Vegetative propagation of indigenous fruit trees: influence of defoliation on survival of rooted marcots (air-layered plants) of Irvingia gabonensis and Dacryodes edulis in Onne, Niger Delta Region of Nigeria uri icon

abstract

  • High mortality is one of the problems limiting production of vegetative planting materials in the nursery. Vegetative propagation by air layering (marcotting) of 12 years old Irvingia gabonensis and Dacryodes edulis was carried out at International Institute of Tropical Agriculture (IITA) station in Onne from 1996 to 1997. The objective of this study was to determine the influence of defoliation on survival of rooted marcots of Irvingia gabonensis and Dacryodes edulis. Experiments were conducted with 48 rooted marcots of I. gabonensis and D. edulis. The marcots were set and harvested from mother trees of both species established in an arboretum in 1985. Treatments involved complete removal of all leaves (complete defoliation), removal of half of leaves (partial defoliation) and non-removal of leaves (retention of all leaves in the control treatment). Results indicated that partial defoliation was the most successful treatment with 100 and 66.6% survival percentages for I. gabonensis and D. edulis respectively. Retention of all leaves significantly (P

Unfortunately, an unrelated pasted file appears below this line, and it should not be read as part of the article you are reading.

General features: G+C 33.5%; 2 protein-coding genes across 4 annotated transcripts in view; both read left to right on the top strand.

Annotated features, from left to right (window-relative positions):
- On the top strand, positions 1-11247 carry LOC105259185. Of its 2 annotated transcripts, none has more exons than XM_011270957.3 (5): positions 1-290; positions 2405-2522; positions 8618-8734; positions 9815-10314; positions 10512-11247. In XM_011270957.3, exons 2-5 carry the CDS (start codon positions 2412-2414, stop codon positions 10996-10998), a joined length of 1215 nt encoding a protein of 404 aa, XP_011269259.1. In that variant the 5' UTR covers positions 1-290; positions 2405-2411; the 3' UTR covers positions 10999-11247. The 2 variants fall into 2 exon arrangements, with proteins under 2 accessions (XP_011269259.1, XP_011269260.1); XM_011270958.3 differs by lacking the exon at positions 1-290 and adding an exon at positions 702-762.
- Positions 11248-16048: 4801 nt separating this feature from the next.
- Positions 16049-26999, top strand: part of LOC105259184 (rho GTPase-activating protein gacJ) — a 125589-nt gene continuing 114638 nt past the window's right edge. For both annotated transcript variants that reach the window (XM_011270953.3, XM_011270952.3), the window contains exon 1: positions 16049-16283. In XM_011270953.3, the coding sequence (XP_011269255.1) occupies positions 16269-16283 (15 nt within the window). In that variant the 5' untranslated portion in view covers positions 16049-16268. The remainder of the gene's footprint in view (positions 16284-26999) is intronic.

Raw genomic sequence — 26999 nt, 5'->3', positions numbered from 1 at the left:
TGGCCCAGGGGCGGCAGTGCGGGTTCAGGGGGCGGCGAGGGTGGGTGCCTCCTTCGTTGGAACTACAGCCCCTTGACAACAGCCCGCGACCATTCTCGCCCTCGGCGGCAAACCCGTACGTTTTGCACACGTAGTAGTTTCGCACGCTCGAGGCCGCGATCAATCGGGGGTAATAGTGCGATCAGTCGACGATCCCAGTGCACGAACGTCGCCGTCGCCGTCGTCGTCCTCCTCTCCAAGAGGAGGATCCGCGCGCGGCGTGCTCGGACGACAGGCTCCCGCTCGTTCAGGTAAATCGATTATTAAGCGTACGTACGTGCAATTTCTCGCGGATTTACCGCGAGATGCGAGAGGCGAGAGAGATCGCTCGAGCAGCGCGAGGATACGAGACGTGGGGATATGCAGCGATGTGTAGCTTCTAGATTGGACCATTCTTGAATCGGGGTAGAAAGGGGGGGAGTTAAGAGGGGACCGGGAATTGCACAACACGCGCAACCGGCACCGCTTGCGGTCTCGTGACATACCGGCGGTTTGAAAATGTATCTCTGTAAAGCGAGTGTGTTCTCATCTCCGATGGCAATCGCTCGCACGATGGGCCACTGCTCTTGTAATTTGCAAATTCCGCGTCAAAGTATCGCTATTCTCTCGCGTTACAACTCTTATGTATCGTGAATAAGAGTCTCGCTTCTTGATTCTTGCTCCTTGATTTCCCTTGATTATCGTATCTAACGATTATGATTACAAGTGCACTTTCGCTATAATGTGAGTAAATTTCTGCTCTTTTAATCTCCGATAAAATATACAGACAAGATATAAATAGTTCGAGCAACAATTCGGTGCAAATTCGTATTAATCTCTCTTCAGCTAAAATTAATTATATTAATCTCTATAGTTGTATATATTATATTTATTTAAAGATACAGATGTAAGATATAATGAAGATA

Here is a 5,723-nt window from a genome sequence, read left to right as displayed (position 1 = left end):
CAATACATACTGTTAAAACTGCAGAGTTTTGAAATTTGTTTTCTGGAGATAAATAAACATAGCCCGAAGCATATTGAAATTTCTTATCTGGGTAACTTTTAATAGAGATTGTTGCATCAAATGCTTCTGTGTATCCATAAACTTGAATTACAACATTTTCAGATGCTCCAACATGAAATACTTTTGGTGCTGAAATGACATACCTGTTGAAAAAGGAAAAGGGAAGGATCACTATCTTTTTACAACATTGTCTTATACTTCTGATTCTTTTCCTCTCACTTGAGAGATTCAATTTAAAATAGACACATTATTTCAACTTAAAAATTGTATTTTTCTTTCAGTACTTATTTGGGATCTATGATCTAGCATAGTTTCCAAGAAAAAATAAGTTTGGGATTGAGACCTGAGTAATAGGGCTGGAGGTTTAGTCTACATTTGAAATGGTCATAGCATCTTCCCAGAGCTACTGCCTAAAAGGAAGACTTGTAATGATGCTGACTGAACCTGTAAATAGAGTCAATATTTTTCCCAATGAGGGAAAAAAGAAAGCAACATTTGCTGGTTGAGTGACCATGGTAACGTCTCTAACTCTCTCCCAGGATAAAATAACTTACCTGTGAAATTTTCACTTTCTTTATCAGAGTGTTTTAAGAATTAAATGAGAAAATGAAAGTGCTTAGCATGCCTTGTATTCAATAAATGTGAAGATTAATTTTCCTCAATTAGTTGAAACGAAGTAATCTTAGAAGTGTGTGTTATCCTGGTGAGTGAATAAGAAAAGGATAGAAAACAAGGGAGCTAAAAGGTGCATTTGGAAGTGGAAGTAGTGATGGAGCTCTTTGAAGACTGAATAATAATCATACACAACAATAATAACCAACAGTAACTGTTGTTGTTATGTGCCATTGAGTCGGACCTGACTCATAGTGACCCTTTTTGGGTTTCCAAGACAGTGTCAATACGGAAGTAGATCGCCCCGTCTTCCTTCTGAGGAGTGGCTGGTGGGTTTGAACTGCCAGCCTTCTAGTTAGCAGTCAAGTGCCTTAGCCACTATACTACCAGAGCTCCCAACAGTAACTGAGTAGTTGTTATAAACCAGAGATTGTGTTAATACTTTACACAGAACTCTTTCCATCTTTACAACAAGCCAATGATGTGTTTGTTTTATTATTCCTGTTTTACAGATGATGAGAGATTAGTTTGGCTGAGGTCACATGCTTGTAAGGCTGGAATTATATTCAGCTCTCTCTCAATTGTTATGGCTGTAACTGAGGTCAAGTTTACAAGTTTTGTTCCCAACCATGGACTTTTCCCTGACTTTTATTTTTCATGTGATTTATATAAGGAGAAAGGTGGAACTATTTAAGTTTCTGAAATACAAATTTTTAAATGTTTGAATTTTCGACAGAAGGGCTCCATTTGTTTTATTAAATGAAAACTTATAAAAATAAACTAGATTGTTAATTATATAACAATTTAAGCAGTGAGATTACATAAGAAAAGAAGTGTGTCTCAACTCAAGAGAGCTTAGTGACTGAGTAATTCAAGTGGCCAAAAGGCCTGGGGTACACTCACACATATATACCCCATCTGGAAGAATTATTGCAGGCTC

publication date

  • 2005